Malaysia Debt Could Do With More Central Bank Love Amid Deficit Fears
(Bloomberg) -- Malaysian bonds are starting to show some concern about the nation’s rising fiscal deficit. It may be time for the central bank to respond.
The nation’s 10-year yield briefly climbed above 3% this week, from as low as 2.79% in May, after the authorities pledged to pump in another 35 billion ringgit ($8.2 billion) to counter the impact of the coronavirus. That’s on the top of the 260 billion ringgit announced earlier. The government is now forecasting the fiscal deficit to widen to 5.8% to 6% of gross domestic product, the most in a decade.
Demand for bonds by domestic investors was lackluster even before the latest round of stimulus was announced on June 5. Total bids at an auction of three-year Islamic debt on June 3 only just scraped in above the amount on offer, compared with a bid-to-cover ratio of more than three times at a similar sale of 10-year Islamic securities in April.
The spread between benchmark 10-year yields and the central bank’s overnight policy rate has more than doubled over the past six weeks. It climbed above 100 basis points earlier this week, matching the peak seen at the height of the coronavirus sell-off in March. The prospect of further interest-rate cuts may revive demand for local bonds, but the market isn’t pricing in a full 25 basis-point move at any point in the next three months, according to swaps data compiled by Bloomberg.
There’s something else the central bank could do though to revive local interest.
While policy makers have already lowered the reserve requirement ratio for local banks by 100 basis points to 2% and included bonds as reserve-compliant assets, there’s room to go further. The ratio was cut as low as 1% in 2009 during the global financial crisis. Both Indonesia and the Philippines have lowered their respective ratios by 200 basis points, albeit from a much higher base, and this has helped ensure onshore banking book demand remains robust despite widening budget deficits.
Other regional central banks have also directly intervened to support their domestic bond markets. Bank Indonesia is buying up to 25% of the government’s debt offerings in primary auctions as well as in the secondary market. The Philippines central bank snapped 300 billion pesos ($5.98 billion) of government debt in March under a repurchase agreement, with scope to buy more.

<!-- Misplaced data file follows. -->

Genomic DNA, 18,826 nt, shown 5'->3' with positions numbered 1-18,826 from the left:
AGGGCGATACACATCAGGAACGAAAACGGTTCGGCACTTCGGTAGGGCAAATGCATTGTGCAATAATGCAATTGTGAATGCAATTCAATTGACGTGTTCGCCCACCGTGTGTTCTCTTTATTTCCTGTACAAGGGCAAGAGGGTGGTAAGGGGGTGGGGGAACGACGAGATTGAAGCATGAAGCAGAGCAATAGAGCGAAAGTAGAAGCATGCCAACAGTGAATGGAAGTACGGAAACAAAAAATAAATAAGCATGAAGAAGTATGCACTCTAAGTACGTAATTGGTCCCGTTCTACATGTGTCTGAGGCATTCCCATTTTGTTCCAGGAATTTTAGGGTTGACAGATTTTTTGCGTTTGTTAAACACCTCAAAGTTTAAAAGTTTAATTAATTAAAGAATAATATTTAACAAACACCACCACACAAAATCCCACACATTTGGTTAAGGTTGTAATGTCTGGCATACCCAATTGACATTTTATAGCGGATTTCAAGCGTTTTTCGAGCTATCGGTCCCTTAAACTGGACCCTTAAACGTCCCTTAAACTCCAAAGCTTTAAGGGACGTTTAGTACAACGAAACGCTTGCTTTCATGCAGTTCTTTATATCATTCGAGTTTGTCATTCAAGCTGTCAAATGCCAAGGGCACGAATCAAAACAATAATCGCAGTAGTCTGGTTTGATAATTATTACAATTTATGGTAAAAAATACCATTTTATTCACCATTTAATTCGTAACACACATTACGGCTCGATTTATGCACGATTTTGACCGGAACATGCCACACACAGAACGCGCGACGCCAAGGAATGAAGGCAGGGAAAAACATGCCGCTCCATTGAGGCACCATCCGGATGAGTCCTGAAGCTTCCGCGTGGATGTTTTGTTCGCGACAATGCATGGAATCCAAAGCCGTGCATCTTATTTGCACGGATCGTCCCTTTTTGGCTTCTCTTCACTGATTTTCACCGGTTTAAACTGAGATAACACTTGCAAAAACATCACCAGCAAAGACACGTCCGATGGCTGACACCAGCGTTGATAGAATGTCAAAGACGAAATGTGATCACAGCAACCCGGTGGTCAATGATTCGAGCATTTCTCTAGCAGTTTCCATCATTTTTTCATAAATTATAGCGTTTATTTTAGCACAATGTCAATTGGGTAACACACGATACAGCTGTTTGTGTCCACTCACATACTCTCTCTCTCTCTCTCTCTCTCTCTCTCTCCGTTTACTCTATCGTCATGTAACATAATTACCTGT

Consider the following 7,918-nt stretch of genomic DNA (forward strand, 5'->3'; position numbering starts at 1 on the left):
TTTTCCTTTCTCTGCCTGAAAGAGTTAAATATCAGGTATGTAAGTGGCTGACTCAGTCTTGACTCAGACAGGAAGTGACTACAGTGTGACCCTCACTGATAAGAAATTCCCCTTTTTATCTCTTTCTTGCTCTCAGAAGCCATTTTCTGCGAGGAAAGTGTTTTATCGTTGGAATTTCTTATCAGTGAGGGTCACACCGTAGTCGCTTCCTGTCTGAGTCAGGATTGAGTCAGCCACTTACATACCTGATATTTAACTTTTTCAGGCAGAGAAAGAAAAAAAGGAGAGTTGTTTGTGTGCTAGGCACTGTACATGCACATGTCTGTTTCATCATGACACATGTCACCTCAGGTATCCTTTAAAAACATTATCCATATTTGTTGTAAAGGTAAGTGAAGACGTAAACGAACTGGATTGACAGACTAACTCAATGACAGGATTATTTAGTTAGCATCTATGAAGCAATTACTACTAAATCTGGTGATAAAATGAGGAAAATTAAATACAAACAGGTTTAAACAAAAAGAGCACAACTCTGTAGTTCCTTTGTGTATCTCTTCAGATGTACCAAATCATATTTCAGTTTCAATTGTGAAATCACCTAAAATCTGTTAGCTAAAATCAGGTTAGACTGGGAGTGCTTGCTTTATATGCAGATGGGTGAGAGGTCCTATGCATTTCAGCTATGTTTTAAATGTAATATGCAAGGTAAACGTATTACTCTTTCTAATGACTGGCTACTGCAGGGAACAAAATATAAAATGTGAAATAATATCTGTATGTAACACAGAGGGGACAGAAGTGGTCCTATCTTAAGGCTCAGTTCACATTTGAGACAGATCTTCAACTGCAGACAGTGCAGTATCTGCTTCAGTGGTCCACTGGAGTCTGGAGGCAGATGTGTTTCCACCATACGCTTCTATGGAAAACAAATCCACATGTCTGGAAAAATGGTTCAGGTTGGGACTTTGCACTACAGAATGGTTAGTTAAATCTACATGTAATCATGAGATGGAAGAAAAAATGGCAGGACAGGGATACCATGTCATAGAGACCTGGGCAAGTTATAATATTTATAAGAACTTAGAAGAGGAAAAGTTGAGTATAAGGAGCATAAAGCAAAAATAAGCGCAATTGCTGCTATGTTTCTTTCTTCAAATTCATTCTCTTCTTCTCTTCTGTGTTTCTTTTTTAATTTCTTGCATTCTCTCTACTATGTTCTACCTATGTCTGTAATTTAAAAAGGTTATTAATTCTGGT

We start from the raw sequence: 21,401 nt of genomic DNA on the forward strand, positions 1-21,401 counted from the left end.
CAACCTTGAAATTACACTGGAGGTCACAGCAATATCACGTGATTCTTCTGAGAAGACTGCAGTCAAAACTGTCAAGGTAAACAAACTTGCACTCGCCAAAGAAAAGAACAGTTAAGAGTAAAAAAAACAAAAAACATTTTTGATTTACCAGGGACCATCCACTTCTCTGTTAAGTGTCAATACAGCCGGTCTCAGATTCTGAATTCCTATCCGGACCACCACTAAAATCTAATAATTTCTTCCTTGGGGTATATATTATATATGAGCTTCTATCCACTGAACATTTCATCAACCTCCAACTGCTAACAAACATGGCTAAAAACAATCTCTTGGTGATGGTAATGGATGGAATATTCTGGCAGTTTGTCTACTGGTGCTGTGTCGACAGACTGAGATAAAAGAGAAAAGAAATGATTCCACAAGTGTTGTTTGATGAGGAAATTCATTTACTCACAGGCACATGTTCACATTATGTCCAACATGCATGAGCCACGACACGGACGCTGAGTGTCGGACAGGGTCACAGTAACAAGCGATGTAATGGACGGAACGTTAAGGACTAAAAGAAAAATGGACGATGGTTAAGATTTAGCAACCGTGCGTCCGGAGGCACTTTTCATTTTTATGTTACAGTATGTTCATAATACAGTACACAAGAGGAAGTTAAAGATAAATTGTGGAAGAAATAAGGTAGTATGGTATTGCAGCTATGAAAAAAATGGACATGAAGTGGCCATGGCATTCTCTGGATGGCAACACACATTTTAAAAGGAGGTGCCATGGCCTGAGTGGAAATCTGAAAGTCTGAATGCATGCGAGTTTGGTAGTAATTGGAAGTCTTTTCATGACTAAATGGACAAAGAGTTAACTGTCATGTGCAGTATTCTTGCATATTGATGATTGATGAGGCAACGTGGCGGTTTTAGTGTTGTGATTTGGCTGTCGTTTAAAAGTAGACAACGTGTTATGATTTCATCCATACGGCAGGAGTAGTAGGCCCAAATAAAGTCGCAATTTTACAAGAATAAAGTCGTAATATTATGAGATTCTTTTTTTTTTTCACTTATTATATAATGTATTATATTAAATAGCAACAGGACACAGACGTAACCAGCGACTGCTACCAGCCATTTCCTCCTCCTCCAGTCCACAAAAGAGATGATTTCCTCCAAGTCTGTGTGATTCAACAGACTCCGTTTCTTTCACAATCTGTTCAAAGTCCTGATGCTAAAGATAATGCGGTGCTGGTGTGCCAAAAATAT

Of course, Malaysian policy makers can point to a number of other factors that will help support the bond market even without their intervention. The recent doubling of Brent crude to around $40 per barrel will be positive for the nation’s budgetary position, while muted inflationary pressures will continue to underpin real yields.
In the near term though, it’s likely Malaysian bonds will remain under pressure unless the central bank takes further steps to shore up demand.
What To Watch
- Bank Indonesia meets Thursday after unexpectedly keeping its benchmark unchanged at its previous gathering on May 19. The U.S. equity rout sparked a rupiah selloff on Friday, with Bank Indonesia stating its intention to intervene to support its spot, domestic NDF and bond markets. Rupiah weakness going into the Tuesday decision may reduce the odds of a rate cut
- Indonesia’s next conventional bond auction on Tuesday will be closely watched after demand climbed to the highest in more than four years at the prior sale on June 2
- Thailand will auction five- and 15-year bonds on Wednesday. The government said Friday it is mulling a 20 billion baht ($646 million) stimulus program to boost tourism, although no details were provided on how it would be funded
Note: Marcus Wong is an EM macro strategist who writes for Bloomberg. The observations he makes are his own and not intended as investment advice.
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